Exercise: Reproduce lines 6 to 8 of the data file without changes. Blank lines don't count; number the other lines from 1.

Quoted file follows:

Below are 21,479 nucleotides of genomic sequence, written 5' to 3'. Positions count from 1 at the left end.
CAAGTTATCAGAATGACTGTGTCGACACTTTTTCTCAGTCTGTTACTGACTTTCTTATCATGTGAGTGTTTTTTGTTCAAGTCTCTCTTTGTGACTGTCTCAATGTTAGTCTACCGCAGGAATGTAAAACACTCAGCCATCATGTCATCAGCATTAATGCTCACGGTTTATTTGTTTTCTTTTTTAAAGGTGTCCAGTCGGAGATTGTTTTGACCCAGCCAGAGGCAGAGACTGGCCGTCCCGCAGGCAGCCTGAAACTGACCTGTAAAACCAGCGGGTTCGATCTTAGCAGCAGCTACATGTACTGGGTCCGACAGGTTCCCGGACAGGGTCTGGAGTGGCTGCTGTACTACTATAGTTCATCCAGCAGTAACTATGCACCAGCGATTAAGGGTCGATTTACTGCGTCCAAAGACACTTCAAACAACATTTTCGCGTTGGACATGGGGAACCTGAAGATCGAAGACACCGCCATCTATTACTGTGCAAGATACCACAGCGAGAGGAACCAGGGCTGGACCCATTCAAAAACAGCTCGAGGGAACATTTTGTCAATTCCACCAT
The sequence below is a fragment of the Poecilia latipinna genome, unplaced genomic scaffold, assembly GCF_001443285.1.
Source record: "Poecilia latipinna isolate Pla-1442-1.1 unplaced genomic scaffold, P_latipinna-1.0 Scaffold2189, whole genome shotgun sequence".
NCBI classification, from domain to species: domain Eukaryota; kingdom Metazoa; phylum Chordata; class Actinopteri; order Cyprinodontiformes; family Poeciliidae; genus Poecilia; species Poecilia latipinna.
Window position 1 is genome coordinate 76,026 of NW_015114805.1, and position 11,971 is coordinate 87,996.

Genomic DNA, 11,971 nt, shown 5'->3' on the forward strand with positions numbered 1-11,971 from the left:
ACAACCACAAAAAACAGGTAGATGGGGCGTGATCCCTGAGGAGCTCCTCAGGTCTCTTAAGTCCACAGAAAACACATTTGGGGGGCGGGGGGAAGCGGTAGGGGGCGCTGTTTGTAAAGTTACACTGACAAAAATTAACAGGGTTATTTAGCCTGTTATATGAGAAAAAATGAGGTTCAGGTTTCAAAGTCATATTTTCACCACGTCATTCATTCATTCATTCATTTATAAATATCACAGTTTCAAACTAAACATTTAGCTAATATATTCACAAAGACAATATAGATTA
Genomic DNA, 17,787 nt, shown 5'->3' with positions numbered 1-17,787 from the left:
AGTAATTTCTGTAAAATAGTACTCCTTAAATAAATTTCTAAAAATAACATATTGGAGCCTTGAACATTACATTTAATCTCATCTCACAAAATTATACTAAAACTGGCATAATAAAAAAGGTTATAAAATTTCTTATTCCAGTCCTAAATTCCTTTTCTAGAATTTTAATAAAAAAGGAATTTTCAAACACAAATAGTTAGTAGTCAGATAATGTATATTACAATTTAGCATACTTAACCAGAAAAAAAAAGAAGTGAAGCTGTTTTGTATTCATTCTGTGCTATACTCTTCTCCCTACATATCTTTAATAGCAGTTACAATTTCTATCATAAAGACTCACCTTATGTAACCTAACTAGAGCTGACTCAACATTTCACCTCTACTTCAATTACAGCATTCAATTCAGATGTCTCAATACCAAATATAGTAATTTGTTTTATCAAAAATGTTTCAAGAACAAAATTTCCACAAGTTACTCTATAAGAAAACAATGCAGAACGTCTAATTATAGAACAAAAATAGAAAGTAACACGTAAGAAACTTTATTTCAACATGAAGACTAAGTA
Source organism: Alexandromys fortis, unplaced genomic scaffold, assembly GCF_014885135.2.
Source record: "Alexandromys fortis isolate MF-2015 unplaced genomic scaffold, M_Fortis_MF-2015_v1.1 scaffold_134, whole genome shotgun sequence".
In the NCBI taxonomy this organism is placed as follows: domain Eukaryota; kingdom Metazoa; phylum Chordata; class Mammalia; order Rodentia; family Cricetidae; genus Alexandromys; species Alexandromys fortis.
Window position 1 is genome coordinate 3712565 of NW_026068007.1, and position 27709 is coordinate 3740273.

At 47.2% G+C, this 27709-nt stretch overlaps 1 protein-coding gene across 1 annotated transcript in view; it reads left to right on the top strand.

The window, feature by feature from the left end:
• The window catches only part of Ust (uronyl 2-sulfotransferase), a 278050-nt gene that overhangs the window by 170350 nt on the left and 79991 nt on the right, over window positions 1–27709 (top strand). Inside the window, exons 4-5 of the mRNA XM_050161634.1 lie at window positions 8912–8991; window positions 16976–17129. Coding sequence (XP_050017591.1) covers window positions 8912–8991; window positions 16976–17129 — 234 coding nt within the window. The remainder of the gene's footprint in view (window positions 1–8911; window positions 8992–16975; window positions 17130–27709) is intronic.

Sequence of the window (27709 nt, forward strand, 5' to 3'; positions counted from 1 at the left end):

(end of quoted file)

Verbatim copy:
Window position 1 is genome coordinate 76,026 of NW_015114805.1, and position 11,971 is coordinate 87,996.

Genomic DNA, 11,971 nt, shown 5'->3' on the forward strand with positions numbered 1-11,971 from the left:
ACAACCACAAAAAACAGGTAGATGGGGCGTGATCCCTGAGGAGCTCCTCAGGTCTCTTAAGTCCACAGAAAACACATTTGGGGGGCGGGGGGAAGCGGTAGGGGGCGCTGTTTGTAAAGTTACACTGACAAAAATTAACAGGGTTATTTAGCCTGTTATATGAGAAAAAATGAGGTTCAGGTTTCAAAGTCATATTTTCACCACGTCATTCATTCATTCATTCATTTATAAATATCACAGTTTCAAACTAAACATTTAGCTAATATATTCACAAAGACAATATAGATTA